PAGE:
Well, we've survived to see another year, or at least those of you reading this column have. And the good news and the bad news is that this is another presidential election year!
Now if you are anything like normal, and have anything like, say, a life, you may be a bit puzzled by all this. Haven't the candidates been campaigning for, like two years already?
Don't they seem to be on TV "debating," oh, like, four or five nights a week? Well, yes, darlings, that may be a teensy bit exaggerated, but there's more than a little truth in that.
Others of you, who really do have full lives away from the TV, who date or go to the beach or work finding cures for cancer, may be more baffled still. Why, isn't the election still a long way off, like, near the end of this year?
That's true as well. Indeed, if Lady Gaga meets Mr. Right next week, gets swept off her feet and elopes immediately, she could well have a new Little Gagette before we actually vote.
Except that's not really true either. Presidential elections, including the nominating process, have become a bit like sumo wrestling matches, which I was taken to see long ago in Japan.
The buildup to the bouts can last for an hour or longer. There are all sorts of rituals; shaking things and throwing salt, etc. But when the match is actually underway, it usually lasts a minute or two. The longest one I saw was 90 seconds.
Major party nominations are a lot like that. Less than three weeks from now, on Feb. 1, we'll have the much-ballyhooed Iowa caucuses, which are about as representative of the average voter as any event that requires people to go spend hours in the local junior high school gym on a work night in the middle of winter. Typical humans, are, you might say, underrepresented, as are the rational, sane, and employed.
Those are followed by, in quick succession, the New Hampshire primary (Feb. 9); the South Carolina Democratic primary (Feb. 20) and Republican one (Feb. 27) with the Nevada GOP caucuses in the middle (Feb. 23).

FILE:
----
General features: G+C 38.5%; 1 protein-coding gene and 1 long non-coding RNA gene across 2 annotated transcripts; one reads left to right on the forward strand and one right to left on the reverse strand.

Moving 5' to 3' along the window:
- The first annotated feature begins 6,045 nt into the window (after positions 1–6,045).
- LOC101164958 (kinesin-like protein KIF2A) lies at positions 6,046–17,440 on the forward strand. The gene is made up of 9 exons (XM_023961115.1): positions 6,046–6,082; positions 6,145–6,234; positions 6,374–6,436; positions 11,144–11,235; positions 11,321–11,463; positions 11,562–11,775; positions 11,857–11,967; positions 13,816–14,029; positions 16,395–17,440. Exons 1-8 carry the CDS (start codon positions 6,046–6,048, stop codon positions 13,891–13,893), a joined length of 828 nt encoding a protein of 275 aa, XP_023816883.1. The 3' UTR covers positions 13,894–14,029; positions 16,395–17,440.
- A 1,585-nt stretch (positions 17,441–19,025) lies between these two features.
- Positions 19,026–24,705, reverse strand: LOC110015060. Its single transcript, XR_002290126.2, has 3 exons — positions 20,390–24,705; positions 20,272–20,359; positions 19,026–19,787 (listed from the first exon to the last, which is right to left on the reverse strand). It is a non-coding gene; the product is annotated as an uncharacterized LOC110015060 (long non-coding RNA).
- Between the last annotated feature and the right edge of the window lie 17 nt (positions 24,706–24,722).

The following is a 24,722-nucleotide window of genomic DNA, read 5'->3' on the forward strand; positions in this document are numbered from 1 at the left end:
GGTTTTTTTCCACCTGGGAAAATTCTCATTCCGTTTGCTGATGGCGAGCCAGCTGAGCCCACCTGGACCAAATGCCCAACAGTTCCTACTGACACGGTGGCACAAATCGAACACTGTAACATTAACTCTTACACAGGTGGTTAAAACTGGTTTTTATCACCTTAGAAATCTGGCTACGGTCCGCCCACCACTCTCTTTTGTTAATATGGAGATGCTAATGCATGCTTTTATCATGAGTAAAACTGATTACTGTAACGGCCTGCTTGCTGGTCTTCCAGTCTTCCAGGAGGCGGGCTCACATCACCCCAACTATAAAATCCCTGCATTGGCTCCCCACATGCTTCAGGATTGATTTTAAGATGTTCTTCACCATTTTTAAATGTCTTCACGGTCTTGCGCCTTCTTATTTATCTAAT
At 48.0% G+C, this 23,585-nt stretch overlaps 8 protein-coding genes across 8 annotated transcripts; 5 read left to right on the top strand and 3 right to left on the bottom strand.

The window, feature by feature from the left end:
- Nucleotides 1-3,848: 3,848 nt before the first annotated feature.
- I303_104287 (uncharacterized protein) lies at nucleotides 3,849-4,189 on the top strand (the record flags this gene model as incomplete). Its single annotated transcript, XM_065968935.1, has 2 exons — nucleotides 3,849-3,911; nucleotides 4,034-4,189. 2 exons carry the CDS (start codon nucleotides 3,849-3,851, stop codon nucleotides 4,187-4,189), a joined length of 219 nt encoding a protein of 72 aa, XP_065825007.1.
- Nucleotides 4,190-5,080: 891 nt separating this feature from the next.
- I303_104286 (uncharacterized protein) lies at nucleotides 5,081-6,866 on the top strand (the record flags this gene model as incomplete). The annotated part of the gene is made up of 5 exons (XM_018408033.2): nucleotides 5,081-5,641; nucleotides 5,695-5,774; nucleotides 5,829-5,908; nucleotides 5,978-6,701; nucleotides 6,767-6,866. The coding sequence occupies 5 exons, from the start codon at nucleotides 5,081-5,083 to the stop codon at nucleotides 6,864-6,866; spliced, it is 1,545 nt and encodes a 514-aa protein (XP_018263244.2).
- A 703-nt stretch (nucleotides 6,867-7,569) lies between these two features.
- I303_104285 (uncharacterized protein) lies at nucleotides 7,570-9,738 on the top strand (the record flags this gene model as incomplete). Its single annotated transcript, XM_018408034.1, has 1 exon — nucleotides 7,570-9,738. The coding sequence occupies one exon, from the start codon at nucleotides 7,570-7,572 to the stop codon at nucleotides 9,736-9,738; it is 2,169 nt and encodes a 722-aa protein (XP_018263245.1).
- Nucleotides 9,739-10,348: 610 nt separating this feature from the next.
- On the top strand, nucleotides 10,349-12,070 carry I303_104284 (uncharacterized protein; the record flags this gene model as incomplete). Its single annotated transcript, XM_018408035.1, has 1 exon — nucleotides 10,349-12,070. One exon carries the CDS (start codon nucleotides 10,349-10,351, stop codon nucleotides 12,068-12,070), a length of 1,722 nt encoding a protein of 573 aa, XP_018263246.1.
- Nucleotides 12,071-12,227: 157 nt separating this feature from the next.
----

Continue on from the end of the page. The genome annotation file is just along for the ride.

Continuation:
After that, there are a whole slew of states (14) that pick one or both party's delegates March 1; six more states later that week, and then four more, including Michigan, the next week.
Before that, however, everything may well be over, though primaries and caucuses dribble on well into June, and the actual nominees aren't formally chosen until July.
Candidates, in fact, will start dropping off well before the end of February. The reality is that massive amounts of cash are the equivalent of oxygen to these candidates. Lose an early primary or two, especially badly, and those who are paying for your run will step on your oxygen tubes very fast.
The process is rigged to make sure front-winners win as soon as possible, to avoid muss and fuss. Forty years ago, when America was falling in love with Jimmy Carter, his main opponent for the nomination was a now-forgotten congressman named Mo Udall. I enthusiastically supported him. Udall was funny, smart, highly competent, knew how government worked, and had good values. Which is to say, he didn't have a chance.
After losing the nomination, he said he'd learned that the entire process was "like a football game in which you say to the first team that makes a first down with 10 yards, 'hereafter you have a special rule. Your first downs are five yards. And if you make three of those, you get a two-yard first down. And we're going to let your first touchdown count 21 points. Now the rest of you bastards play catch-up under the regular rules.'"